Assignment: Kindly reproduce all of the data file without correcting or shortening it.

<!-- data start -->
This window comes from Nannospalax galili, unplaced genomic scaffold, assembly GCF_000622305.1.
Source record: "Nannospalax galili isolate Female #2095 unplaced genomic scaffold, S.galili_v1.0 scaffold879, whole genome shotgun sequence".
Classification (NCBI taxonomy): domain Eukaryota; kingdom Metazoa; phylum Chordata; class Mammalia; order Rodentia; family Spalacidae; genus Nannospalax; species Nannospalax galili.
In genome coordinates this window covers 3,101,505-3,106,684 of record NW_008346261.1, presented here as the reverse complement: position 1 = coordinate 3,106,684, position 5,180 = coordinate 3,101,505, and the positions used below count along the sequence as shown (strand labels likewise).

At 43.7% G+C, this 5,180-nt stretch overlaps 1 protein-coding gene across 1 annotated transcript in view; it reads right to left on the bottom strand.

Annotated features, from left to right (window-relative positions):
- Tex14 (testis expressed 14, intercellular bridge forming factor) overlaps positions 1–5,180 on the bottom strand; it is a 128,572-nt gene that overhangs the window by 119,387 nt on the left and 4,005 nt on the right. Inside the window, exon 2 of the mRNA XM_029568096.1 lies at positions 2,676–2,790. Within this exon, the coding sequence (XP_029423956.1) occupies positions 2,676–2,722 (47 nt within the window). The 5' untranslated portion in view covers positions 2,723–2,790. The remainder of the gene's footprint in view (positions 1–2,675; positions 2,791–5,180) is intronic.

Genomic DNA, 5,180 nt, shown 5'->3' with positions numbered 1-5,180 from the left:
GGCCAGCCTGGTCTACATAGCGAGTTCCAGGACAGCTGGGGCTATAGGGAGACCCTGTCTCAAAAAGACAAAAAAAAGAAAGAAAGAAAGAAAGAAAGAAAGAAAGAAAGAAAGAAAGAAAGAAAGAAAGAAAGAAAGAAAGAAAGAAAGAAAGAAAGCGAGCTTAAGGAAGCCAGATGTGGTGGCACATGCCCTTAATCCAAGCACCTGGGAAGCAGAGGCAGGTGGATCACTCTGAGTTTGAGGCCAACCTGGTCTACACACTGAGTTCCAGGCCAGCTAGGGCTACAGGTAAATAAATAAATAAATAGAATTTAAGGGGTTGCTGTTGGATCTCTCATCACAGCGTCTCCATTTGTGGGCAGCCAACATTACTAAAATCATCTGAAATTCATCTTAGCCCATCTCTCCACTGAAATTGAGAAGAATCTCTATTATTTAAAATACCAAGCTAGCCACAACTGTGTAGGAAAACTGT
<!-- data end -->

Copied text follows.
This window comes from Nannospalax galili, unplaced genomic scaffold, assembly GCF_000622305.1.
Source record: "Nannospalax galili isolate Female #2095 unplaced genomic scaffold, S.galili_v1.0 scaffold879, whole genome shotgun sequence".
Classification (NCBI taxonomy): domain Eukaryota; kingdom Metazoa; phylum Chordata; class Mammalia; order Rodentia; family Spalacidae; genus Nannospalax; species Nannospalax galili.
In genome coordinates this window covers 3,101,505-3,106,684 of record NW_008346261.1, presented here as the reverse complement: position 1 = coordinate 3,106,684, position 5,180 = coordinate 3,101,505, and the positions used below count along the sequence as shown (strand labels likewise).

At 43.7% G+C, this 5,180-nt stretch overlaps 1 protein-coding gene across 1 annotated transcript in view; it reads right to left on the bottom strand.

Annotated features, from left to right (window-relative positions):
- Tex14 (testis expressed 14, intercellular bridge forming factor) overlaps positions 1–5,180 on the bottom strand; it is a 128,572-nt gene that overhangs the window by 119,387 nt on the left and 4,005 nt on the right. Inside the window, exon 2 of the mRNA XM_029568096.1 lies at positions 2,676–2,790. Within this exon, the coding sequence (XP_029423956.1) occupies positions 2,676–2,722 (47 nt within the window). The 5' untranslated portion in view covers positions 2,723–2,790. The remainder of the gene's footprint in view (positions 1–2,675; positions 2,791–5,180) is intronic.

Genomic DNA, 5,180 nt, shown 5'->3' with positions numbered 1-5,180 from the left:
GGCCAGCCTGGTCTACATAGCGAGTTCCAGGACAGCTGGGGCTATAGGGAGACCCTGTCTCAAAAAGACAAAAAAAAGAAAGAAAGAAAGAAAGAAAGAAAGAAAGAAAGAAAGAAAGAAAGAAAGAAAGAAAGAAAGAAAGAAAGAAAGAAAGAAAGCGAGCTTAAGGAAGCCAGATGTGGTGGCACATGCCCTTAATCCAAGCACCTGGGAAGCAGAGGCAGGTGGATCACTCTGAGTTTGAGGCCAACCTGGTCTACACACTGAGTTCCAGGCCAGCTAGGGCTACAGGTAAATAAATAAATAAATAGAATTTAAGGGGTTGCTGTTGGATCTCTCATCACAGCGTCTCCATTTGTGGGCAGCCAACATTACTAAAATCATCTGAAATTCATCTTAGCCCATCTCTCCACTGAAATTGAGAAGAATCTCTATTATTTAAAATACCAAGCTAGCCACAACTGTGTAGGAAAACTGT